Penumbral Lunar Eclipse

   At 9:39 UT (4:39 am CDT) Wednesday March 23rd the full Moon will start passing through the Earth’s shadow setting up the condition for a lunar eclipse. Approximately 24 hours previously the Moon was at its ascending node but since the time for full Moon was about 24 hours after the node crossing the Moon will only pass through the Earth’s fainter outer shadow, the penumbra.
   A penumbral eclipse is not nearly as easily seen nor as spectacular as a partial or total lunar eclipse when the Moon passes through the darker inner shadow – the umbra. The fainter outer shadow, the penumbra, barely darkens the appearance of the full Moon.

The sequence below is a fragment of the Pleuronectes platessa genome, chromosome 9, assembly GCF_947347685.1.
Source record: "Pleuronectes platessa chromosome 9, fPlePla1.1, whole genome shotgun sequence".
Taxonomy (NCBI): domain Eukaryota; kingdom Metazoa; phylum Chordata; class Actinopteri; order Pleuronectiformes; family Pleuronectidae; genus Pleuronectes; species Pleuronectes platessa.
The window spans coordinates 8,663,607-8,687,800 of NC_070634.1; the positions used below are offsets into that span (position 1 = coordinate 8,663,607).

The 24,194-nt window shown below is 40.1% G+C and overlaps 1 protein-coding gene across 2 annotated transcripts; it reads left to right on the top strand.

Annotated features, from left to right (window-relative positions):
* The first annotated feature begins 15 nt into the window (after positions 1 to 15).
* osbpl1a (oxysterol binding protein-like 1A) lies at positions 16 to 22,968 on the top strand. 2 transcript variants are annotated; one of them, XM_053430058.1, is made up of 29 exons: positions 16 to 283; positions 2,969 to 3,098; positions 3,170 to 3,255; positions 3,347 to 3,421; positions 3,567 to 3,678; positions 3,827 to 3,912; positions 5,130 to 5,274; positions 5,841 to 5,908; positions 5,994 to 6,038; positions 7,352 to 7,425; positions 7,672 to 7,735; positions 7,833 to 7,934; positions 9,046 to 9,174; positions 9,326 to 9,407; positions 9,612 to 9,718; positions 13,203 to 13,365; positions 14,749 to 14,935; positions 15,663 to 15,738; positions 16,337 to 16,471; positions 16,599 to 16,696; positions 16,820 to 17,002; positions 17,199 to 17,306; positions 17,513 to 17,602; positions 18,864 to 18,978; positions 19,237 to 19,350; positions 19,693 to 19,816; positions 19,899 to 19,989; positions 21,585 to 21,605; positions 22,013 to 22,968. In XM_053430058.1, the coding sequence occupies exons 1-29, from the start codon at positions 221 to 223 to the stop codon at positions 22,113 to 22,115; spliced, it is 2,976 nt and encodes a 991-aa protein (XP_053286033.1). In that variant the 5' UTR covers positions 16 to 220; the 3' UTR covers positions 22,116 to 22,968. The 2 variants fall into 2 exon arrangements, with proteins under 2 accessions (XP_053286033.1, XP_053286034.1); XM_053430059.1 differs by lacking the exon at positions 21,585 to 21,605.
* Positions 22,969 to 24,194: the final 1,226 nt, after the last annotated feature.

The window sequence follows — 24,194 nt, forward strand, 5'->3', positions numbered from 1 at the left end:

That’s Jupiter just to the left from the Moon.
   Learn more about this eclipse from the Hermit Eclipse web site.


Caution: Objects viewed with an optical aid are further than they appear.
Click here to go to the Qué tal in the Current Skies web site for more observing information for this month.

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